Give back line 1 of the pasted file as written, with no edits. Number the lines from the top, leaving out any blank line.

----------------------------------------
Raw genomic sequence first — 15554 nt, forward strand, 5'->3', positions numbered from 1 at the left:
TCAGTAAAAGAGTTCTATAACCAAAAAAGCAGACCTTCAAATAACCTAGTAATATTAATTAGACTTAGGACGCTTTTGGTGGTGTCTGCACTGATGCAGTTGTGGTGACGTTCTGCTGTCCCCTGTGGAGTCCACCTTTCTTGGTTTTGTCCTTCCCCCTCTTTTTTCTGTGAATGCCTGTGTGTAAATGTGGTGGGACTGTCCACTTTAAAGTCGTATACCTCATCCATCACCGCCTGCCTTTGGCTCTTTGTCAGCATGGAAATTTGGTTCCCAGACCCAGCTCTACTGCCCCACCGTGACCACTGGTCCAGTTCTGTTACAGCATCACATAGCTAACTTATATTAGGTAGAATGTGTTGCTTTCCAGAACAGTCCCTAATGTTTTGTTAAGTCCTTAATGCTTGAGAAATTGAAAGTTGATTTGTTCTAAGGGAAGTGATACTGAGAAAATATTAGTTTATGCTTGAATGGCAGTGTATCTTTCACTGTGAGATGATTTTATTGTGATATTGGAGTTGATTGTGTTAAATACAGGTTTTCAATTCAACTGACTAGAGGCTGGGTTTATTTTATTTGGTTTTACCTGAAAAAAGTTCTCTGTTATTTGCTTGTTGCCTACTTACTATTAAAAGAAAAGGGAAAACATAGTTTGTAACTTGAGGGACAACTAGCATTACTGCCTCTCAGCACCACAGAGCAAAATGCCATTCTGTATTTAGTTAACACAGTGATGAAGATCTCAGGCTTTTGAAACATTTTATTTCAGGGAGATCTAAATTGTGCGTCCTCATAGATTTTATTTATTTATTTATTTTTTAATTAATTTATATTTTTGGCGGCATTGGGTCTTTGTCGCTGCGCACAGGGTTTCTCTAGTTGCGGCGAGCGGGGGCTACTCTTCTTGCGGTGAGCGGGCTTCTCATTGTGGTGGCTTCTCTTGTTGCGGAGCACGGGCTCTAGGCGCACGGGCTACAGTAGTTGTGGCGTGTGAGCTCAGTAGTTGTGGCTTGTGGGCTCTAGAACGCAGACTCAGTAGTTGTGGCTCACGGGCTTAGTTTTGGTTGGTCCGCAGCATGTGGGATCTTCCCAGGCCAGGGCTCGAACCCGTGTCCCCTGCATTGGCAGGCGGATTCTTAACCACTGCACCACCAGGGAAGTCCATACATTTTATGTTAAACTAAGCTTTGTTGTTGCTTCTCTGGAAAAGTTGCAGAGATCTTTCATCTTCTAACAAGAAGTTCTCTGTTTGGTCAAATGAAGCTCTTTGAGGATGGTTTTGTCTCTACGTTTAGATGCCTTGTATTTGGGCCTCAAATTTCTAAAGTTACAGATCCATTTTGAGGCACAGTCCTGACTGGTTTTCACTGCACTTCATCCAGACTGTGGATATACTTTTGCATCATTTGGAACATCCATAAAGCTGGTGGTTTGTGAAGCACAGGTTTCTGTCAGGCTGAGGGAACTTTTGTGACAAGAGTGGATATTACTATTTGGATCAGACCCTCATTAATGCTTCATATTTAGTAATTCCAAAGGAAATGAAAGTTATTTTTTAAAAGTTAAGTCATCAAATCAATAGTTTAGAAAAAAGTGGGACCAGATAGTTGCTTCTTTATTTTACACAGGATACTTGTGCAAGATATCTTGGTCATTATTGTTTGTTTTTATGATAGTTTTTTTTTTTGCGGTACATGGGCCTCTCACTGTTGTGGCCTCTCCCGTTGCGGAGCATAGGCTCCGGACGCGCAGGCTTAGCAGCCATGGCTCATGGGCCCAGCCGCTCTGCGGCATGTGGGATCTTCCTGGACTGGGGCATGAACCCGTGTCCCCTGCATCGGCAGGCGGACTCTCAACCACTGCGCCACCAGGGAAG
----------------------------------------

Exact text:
Raw genomic sequence first — 15554 nt, forward strand, 5'->3', positions numbered from 1 at the left: